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The bloody finger-incident aside, starting pitcher Trevor Bauer only had one shorter start (Aug. 3 versus Minnesota) all season than he did in Game 2. Cubs hitters worked deep counts early on to drive up Bauer’s pitch count to 51 after only two innings. Ahead 1-0, the Cubs took advantage of a two-out walk in the third by Anthony Rizzo when Bauer couldn’t put the slugger away despite getting ahead 0-2 in the count. Zobrist and Kyle Schwarber followed with singles to make it a 2-0 game.

Bauer, who lasted 3 2/3 innings, walked two as did relievers Bryan Shaw and Danny Salazar, though the latter hadn’t pitched since Sept. 9. The performance was atypical for a staff that brought a 1.58 postseason ERA into the game.

“We've been able to do (bounce back) all year,” Bauer said. “We've had guys go down, guys have bad starts, good starts. Someone struggles at the plate and someone picks it up. That's what a good team does.”

The Indians had one early opportunity against Cubs starter Jake Arrieta and didn’t take advantage. Arrieta issued a pair of two-out walks in the first inning, but Jose Ramirez just missed on a 3-1 fastball and flew out to deep center.

Despite what Joe Maddon described as “scattered” command, Arrieta held Cleveland hitless until Kipnis doubled with one out in the sixth. By that time, the Indians trailed 5-0. Kipnis advanced on a grounder and scored on a wild pitch. But Mike Montgomery and Aroldis Chapman combined to strike out six in 3 1/3 scoreless innings after Arrieta exited.

Napoli said he thinks the Indians would shake off only their second loss in 10 playoff games.

“We're a confident group,” Napoli said. “We didn't think we were just going to come in here and steamroll the Cubs. They're a great ball club. We're going to sleep this one off and get off to a good workout tomorrow and get back after it again.”

Jake Arrieta brings his A-game as Cubs even up World Series

Jake Arrieta brings his A-game as Cubs even up World Series

CLEVELAND — The Cubs are a team that can make it hard to focus with so many big-money players running around, so much young talent bubbling up, all of Joe Maddon’s antics and ultimately so many different ways to beat their opponent.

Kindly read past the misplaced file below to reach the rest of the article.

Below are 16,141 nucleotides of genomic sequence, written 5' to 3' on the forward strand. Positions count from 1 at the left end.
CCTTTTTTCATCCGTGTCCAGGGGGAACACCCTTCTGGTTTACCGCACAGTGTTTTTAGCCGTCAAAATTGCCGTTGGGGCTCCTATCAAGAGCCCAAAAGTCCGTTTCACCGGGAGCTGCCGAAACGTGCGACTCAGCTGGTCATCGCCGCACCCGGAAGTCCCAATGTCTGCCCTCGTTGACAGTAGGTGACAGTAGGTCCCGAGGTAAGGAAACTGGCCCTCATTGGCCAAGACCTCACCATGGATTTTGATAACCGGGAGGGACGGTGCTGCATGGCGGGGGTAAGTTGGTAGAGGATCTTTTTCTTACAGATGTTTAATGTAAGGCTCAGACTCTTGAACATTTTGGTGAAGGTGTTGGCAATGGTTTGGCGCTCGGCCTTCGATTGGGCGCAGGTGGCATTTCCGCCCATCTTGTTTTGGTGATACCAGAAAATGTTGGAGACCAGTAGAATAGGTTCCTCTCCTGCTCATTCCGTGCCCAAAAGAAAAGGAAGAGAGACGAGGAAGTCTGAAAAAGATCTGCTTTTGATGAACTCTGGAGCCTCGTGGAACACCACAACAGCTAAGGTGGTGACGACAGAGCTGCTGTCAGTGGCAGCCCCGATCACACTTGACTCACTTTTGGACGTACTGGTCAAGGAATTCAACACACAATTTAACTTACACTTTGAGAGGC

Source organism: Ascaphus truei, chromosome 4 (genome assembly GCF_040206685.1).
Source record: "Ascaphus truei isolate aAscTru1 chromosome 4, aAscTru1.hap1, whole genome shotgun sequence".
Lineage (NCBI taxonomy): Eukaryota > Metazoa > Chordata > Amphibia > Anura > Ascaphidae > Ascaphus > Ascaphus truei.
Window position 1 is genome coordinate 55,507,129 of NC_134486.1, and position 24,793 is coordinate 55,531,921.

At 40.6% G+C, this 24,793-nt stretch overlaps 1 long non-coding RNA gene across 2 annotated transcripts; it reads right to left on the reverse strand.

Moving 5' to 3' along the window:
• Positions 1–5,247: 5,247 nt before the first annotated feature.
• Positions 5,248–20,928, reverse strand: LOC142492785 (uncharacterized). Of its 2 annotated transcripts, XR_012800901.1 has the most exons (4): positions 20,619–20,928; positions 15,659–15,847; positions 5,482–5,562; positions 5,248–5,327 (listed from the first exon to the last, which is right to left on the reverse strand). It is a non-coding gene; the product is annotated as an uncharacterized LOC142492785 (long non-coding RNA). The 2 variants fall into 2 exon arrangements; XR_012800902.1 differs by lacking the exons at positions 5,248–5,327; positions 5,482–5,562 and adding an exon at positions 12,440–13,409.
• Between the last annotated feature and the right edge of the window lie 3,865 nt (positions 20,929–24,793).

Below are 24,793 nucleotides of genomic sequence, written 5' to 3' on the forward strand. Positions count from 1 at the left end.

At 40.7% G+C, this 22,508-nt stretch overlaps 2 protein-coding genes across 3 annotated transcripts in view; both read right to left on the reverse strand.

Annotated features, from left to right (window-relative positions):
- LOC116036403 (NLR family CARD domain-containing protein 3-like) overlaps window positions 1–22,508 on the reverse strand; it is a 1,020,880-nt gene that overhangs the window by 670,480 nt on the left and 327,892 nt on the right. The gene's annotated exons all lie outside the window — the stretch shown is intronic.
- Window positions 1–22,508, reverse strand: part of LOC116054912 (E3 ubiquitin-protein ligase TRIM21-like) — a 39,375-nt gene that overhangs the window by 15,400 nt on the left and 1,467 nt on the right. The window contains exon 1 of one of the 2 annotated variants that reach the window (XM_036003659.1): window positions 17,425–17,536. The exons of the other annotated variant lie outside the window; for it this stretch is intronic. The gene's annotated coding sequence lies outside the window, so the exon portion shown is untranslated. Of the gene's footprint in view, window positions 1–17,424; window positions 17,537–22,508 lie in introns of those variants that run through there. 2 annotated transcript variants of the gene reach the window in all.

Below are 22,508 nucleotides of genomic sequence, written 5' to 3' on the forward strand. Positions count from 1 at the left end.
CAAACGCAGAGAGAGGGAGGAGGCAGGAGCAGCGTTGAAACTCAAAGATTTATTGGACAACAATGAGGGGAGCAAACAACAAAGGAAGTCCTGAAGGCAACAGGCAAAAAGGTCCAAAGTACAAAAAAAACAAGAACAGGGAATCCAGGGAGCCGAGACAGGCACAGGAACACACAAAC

That’s how Jake Arrieta going for a no-hitter in the World Series sort of became an afterthought on Wednesday night at Progressive Field. After getting shut out in Game 1, the Cubs lineup kept extending innings, making these Cleveland Indians pitchers work. Kyle Schwarber’s at-bats are becoming must-see TV more than six months after shredding his left knee. Honestly, Arrieta hasn’t been giving off that same best-pitcher-on-the-planet aura.

But this is exactly what a Cy Young Award winner is supposed to do, taking a no-hitter into the sixth inning, shutting down the Indians in a 5-1 win and tying up this Fall Classic before Wrigley Field stages its first World Series game in 71 years on Friday night.

Arrieta had a 1-0 lead before he threw his first pitch in Game 2, working around back-to-back walks to Francisco Lindor and Mike Napoli in the first inning and breathing a sigh of relief when Jose Ramirez drove a flyball out to the warning track in center field. Instead of those command issues signaling trouble, Arrieta got locked back in, retiring eight batters in a row from there, and 13 of the next 14, the Indians managing only two hits in the sixth inning.

[SHOP: Buy a "Try Not to Suck" shirt with proceeds benefiting Joe Maddon's Respect 90 Foundation & other Cubs Charities]

If the Indians are planning to start Cy Young Award winner Corey Kluber two more times on short rest in this best-of-seven matchup — and unleash lefty reliever Andrew Miller at the most crucial moments — then the Cubs will need Arrieta to pitch like an ace.

Mission accomplished, even though Arrieta didn’t put a third no-hitter on his resume. Jason Kipnis — the Glenbrook North High School graduate who grew up a Cubs fan — ended Arrieta’s no-hit bid with one out in the sixth inning. Kipnis hit a ball into right-center field and hustled for a double, sliding headfirst into second base and eventually scoring on an Arrieta wild pitch.

Maddon gave Arrieta one more batter and pulled him after 98 pitches. If there were times last year where it felt like Arrieta had to be a one-man team, the Cubs now have an unrelenting lineup, the best defense in the game and a multidimensional bullpen, more than enough to win their first World Series since 1908.